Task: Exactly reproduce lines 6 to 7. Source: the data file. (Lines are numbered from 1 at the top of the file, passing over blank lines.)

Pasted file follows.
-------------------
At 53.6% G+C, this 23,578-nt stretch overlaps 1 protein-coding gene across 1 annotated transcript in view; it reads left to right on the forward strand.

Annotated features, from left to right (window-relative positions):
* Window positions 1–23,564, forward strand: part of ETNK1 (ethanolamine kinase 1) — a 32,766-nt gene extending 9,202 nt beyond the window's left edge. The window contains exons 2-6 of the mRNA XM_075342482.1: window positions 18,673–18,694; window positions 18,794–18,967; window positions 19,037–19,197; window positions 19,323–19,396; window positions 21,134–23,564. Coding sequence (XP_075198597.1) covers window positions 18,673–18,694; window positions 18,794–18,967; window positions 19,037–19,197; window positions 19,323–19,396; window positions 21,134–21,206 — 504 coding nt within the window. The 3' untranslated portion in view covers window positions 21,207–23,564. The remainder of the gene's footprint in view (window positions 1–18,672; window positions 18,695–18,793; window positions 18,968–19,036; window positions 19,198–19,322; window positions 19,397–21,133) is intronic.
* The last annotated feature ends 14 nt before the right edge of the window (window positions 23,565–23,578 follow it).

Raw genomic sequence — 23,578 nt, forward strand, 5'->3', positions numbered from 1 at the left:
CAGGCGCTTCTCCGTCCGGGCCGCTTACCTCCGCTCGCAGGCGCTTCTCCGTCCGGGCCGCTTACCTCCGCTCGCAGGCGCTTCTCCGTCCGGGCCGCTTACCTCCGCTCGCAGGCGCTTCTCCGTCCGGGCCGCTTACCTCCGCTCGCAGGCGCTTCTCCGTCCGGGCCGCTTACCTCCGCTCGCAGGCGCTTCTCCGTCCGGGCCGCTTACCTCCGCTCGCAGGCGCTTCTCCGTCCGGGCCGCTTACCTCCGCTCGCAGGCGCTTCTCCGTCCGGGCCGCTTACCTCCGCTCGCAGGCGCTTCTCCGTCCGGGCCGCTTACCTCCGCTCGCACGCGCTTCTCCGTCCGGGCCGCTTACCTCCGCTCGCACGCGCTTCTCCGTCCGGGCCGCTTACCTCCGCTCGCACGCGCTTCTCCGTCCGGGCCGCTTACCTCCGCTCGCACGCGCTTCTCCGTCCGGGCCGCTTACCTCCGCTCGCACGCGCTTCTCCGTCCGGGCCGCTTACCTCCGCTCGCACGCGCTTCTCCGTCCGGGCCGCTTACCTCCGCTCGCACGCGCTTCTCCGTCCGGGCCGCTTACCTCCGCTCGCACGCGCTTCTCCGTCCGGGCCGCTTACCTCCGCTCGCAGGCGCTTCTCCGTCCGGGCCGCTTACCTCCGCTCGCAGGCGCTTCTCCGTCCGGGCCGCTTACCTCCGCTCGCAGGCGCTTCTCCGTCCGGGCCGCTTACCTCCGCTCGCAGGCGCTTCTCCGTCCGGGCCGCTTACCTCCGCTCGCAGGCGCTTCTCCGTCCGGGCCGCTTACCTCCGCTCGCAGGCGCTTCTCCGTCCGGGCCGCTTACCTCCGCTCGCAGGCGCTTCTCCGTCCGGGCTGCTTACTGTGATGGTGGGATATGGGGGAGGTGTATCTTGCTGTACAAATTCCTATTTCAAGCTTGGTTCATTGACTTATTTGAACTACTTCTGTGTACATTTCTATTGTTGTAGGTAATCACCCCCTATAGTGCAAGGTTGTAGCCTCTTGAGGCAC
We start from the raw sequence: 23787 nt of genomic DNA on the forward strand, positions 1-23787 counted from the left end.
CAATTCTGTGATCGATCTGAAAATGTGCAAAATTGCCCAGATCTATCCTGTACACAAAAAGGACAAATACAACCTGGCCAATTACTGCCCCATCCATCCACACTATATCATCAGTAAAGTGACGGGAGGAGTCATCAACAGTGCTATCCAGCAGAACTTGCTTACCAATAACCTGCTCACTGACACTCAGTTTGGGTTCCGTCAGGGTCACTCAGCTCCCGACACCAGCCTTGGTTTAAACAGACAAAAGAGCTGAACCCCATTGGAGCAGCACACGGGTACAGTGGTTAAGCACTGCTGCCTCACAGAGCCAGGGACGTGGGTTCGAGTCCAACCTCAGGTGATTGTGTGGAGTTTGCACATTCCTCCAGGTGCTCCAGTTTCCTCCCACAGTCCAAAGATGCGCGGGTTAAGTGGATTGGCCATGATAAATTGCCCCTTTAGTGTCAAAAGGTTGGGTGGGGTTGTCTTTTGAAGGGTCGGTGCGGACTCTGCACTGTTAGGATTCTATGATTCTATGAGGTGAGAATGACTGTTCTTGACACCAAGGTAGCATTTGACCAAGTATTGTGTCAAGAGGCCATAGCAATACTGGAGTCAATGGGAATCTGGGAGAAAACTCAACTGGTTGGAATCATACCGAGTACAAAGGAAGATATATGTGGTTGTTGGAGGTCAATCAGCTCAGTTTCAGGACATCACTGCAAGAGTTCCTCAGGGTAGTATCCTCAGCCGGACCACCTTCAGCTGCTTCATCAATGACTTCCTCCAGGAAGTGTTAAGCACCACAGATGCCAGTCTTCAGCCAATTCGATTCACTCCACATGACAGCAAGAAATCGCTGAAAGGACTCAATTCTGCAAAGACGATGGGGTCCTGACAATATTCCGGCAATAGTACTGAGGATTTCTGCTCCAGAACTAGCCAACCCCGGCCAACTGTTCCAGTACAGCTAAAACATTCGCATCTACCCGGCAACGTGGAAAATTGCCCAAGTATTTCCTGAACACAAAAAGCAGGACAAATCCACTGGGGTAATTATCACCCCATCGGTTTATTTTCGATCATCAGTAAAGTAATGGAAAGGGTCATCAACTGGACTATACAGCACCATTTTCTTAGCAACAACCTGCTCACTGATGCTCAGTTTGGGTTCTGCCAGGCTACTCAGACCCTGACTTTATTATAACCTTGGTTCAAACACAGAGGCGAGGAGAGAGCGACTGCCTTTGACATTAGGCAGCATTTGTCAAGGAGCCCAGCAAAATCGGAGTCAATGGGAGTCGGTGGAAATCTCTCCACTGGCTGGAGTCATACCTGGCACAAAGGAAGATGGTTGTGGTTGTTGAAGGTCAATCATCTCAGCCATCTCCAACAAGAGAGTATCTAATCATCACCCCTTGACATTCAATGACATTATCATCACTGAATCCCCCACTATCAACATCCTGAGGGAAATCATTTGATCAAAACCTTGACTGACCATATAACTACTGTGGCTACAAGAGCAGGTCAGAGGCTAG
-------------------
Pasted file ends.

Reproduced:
CAGGCGCTTCTCCGTCCGGGCCGCTTACCTCCGCTCGCAGGCGCTTCTCCGTCCGGGCCGCTTACCTCCGCTCGCAGGCGCTTCTCCGTCCGGGCCGCTTACCTCCGCTCGCAGGCGCTTCTCCGTCCGGGCCGCTTACCTCCGCTCGCAGGCGCTTCTCCGTCCGGGCCGCTTACCTCCGCTCGCAGGCGCTTCTCCGTCCGGGCCGCTTACCTCCGCTCGCAGGCGCTTCTCCGTCCGGGCCGCTTACCTCCGCTCGCAGGCGCTTCTCCGTCCGGGCCGCTTACCTCCGCTCGCAGGCGCTTCTCCGTCCGGGCCGCTTACCTCCGCTCGCACGCGCTTCTCCGTCCGGGCCGCTTACCTCCGCTCGCACGCGCTTCTCCGTCCGGGCCGCTTACCTCCGCTCGCACGCGCTTCTCCGTCCGGGCCGCTTACCTCCGCTCGCACGCGCTTCTCCGTCCGGGCCGCTTACCTCCGCTCGCACGCGCTTCTCCGTCCGGGCCGCTTACCTCCGCTCGCACGCGCTTCTCCGTCCGGGCCGCTTACCTCCGCTCGCACGCGCTTCTCCGTCCGGGCCGCTTACCTCCGCTCGCACGCGCTTCTCCGTCCGGGCCGCTTACCTCCGCTCGCAGGCGCTTCTCCGTCCGGGCCGCTTACCTCCGCTCGCAGGCGCTTCTCCGTCCGGGCCGCTTACCTCCGCTCGCAGGCGCTTCTCCGTCCGGGCCGCTTACCTCCGCTCGCAGGCGCTTCTCCGTCCGGGCCGCTTACCTCCGCTCGCAGGCGCTTCTCCGTCCGGGCCGCTTACCTCCGCTCGCAGGCGCTTCTCCGTCCGGGCCGCTTACCTCCGCTCGCAGGCGCTTCTCCGTCCGGGCTGCTTACTGTGATGGTGGGATATGGGGGAGGTGTATCTTGCTGTACAAATTCCTATTTCAAGCTTGGTTCATTGACTTATTTGAACTACTTCTGTGTACATTTCTATTGTTGTAGGTAATCACCCCCTATAGTGCAAGGTTGTAGCCTCTTGAGGCAC
We start from the raw sequence: 23787 nt of genomic DNA on the forward strand, positions 1-23787 counted from the left end.